Thursday, October 08, 2009
The Sweet Life of Stella Madison, by Lara M Zeises
Stella definitely has a pretty sweet life. The only daughter of two major big-name culinary figures, she has all the friends, fun, and looks a 17 year-old could ask for. But she's horribly conflicted by having to choose. On the one hand, there's her loyal and adoring boyfriend Max. On the other is the gorgeous intern that her mother's hired to work at the restaurant this summer. So what that he's nearly 21 and so what that Stella's idea of a great eat is a ball park frank instead of the haute cuisine promoted by her parents? These are minor complications! But as summer progresses, Stella struggles to figure out what she really wants.
Now, a book by one of my favorite authors (Zeises) with glowing reviews from two of my other faves (Dessen and Lockhart) on the book's cover has a lot to live up to, but I think the reviewers got it right: this is indeed "the perfect summer read" (Dessen) that is "full of broken hearts, broken promises, and broken eggs" (Lockhart). It is no instant classic and I'll probably forget the details quickly enough, but it fulfills all of your nutritional needs and leaves you with a full stomach.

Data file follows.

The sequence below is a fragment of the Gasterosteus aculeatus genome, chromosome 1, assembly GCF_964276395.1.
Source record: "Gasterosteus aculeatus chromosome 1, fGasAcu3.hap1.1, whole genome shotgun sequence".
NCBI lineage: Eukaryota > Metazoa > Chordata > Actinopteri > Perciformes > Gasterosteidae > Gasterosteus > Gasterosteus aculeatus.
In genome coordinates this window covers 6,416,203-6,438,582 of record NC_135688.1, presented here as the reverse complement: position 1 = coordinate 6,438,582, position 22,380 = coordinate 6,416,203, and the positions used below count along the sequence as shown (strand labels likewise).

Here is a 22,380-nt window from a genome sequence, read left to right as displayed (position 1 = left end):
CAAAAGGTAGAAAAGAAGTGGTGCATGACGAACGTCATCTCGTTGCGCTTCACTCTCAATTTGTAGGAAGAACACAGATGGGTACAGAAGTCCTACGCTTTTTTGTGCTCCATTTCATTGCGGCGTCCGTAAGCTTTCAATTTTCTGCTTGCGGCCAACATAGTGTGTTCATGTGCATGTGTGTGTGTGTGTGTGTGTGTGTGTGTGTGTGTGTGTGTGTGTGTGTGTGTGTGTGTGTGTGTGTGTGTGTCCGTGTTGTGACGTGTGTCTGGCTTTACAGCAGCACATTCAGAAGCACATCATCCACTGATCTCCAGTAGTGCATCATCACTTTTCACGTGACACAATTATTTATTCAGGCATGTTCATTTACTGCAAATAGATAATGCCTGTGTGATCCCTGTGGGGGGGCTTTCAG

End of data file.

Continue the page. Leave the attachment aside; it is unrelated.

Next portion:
In a book like this, it is all about the details. Sure, I'm not huge fan of long descriptions of the clothes she wears or the make up choices she makes (I rack that up to being a clueless guy!) and I can't stand it when a character totally abdicates on their responsibilities (e.g., Stella's pathological ability to ignore phone messages), but it is one of Zeises's skills as a writer and Stella's charms as a character that the book devotes so much attention to those details. The food angle itself is fun and Zeises explores it in all sorts of ways (from Stella's flirtation with food reviewing to the way that her Dad communicates through cooking). Finally, the side characters (while fairly stock) are humorous and an integral part of the story.
And then there is the smart writing. Zeises caught my eye with her absolutely outstanding novel Bringing Up the Bones. As I've already said, this book is hardly that sort of classic. However, even in a light read, Zeises combines wit and insight with some very down to earth moments when she needs to be. Stella is very much alive and strikingly authentic. And while she has that caustic wit that we expect from our summer reads (think Ruby Oliver), she never really forgets that she's a teen and not just some sit com character.
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